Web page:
In this Instructable I'm just going to show how a little imagination and some "scrap" material can be turned into something useful.
Some time ago a friend gave me some wood flooring samples (because I asked her - thanks, Mindy) that included Maple, Oak, Russian Alder and Walnut. Literally hundreds of pieces headed for the trash. The flooring store has to replace these samples as fashion changes or, after a couple of years, as the manufacturing process makes the colors slightly different. They just throw the old samples away.
I thought there must be some way to use these samples and prevent them from being dumped in the landfill.
This Christmas, one of my daughters sent me a present of wood carving chisels. IDEA! why not make myself a Carver's Mallet?
The first picture is the mallet I made along with a couple of the chisels. The second picture is some of the flooring samples Mindy gave me.
- Flooring Samples (all maple in this case)
- Mineral Spirits
- Boiled Linseed Oil
- Various measuring tools
- Saw (I used a bandsaw)
Let's get started!
Step 1: Prepare the Materials
First I scraped off the labels on the samples using Mineral Spirits and the Scraper. This worked pretty well and they only needed to be wiped down afterwards with a cotton rag.
Next I measured a stack of five Samples which came out to about 2 1/4 inches. This seemed like a good size so I cut 10 pieces to 2 1/4" wide.
Step 3: Gluing Up
I decided to stagger the pieces to get a good glue joint. Then I glued the pieces together and clamped them.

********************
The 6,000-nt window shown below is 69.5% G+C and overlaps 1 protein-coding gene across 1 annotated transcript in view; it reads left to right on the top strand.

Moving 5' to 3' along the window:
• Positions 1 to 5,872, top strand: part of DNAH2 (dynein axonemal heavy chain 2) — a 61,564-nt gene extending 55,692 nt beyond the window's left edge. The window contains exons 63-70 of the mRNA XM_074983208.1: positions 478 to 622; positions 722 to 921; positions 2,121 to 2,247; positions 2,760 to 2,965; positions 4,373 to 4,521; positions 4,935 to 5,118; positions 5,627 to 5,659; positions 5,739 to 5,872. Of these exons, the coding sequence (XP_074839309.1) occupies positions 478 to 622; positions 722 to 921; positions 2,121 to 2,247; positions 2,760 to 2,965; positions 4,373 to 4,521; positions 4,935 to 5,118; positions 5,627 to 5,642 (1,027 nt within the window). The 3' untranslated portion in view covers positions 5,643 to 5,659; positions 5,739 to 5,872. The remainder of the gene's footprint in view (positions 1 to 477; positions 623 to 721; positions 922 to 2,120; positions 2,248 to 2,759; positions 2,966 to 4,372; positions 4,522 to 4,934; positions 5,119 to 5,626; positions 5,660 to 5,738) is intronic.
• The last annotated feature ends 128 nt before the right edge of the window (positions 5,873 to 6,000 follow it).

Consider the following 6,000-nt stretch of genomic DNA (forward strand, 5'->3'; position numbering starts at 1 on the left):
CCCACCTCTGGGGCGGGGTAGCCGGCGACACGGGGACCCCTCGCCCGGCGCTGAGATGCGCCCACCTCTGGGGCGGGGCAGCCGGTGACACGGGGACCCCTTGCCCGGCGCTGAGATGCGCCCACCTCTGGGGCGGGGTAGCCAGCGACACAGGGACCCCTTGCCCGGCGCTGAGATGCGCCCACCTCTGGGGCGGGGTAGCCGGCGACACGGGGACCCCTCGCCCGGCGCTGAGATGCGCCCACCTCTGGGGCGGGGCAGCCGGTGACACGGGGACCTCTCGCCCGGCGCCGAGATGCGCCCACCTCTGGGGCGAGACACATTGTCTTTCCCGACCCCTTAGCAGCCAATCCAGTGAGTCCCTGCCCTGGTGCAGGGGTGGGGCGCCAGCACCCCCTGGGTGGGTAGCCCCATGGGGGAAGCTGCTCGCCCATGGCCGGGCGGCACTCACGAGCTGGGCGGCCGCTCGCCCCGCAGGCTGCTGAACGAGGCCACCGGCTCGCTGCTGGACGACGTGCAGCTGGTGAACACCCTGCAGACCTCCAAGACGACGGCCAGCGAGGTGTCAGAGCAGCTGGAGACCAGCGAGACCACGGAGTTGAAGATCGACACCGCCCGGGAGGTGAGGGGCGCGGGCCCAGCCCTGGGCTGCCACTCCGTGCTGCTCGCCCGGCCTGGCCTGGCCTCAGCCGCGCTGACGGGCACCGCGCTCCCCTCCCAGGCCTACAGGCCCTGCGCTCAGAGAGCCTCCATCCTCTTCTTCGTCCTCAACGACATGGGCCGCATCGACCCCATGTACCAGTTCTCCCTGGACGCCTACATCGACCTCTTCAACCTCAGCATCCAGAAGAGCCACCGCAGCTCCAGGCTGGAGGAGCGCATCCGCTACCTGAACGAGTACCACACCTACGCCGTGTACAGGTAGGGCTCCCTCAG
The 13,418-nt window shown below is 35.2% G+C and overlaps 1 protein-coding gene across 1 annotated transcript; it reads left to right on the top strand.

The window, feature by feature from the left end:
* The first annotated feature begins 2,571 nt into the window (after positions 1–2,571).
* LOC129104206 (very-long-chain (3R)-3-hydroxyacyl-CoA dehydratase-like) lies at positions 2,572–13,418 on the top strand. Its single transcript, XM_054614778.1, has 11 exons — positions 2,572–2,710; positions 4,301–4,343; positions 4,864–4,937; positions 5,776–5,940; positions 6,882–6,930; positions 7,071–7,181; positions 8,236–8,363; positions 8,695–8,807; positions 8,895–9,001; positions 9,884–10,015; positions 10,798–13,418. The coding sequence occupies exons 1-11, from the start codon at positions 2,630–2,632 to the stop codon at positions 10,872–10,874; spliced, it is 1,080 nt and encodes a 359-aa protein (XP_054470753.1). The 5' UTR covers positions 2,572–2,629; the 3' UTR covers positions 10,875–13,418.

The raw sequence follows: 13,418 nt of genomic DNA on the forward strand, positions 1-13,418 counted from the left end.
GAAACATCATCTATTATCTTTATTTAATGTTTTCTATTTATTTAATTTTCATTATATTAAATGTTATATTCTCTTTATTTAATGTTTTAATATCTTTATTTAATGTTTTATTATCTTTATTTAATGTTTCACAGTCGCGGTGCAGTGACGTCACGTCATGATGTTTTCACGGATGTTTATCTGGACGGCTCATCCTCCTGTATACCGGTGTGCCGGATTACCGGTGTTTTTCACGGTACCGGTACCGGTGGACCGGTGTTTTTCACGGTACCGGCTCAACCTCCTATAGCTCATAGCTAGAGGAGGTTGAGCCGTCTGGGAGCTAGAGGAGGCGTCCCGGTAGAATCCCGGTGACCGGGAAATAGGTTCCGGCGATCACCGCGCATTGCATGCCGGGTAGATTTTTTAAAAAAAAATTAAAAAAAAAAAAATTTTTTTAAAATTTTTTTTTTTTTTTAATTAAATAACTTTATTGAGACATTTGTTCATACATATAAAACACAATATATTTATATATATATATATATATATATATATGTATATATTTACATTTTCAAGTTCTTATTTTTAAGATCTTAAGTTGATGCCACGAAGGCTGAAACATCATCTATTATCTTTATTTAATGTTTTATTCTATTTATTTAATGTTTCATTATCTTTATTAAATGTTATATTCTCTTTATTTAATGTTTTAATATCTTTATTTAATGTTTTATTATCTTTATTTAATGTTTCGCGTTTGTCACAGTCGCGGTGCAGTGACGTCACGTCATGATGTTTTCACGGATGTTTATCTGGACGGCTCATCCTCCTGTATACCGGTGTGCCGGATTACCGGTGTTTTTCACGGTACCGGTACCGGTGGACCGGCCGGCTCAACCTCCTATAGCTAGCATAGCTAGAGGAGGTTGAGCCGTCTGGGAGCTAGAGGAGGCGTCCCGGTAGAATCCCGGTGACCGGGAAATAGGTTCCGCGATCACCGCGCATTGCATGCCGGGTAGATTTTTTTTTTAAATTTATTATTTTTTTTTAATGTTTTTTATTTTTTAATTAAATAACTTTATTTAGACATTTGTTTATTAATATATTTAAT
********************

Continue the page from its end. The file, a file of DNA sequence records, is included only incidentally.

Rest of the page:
When I came back the next day and tried to saw the ends straight, the assembly fell apart! The finish on floor samples is very durable and mostly waterproof - IT WON'T ABSORB GLUE!
So, after sanding the finish off, I glued and clamped them again. This was not as pretty but ended up being a good solid joining system.
Step 4: Making the Mallet
Once the glue dried and was unclamped, I drew the approximate shape on the blank and mounted it in the lathe.
In the second picture you can see the final shaped Mallet. A couple of coats of Boiled Linseed Oil and it was ready.
Step 5: Success!
I tried a few chisel cuts with my new Mallet and it works!
It is a nice solid tool. The Maple is hard enough to withstand the knocks and I think it will last a long time.
I'm already thinking about other things to make using this technique to salvage and upcycle these little trash treasures.
Thanks for reading this far. I hope I've stimulated your imagination. I am entering this into the Woodworking Contest and the Build A Tool Contest. If you like it, your votes would be very appreciated.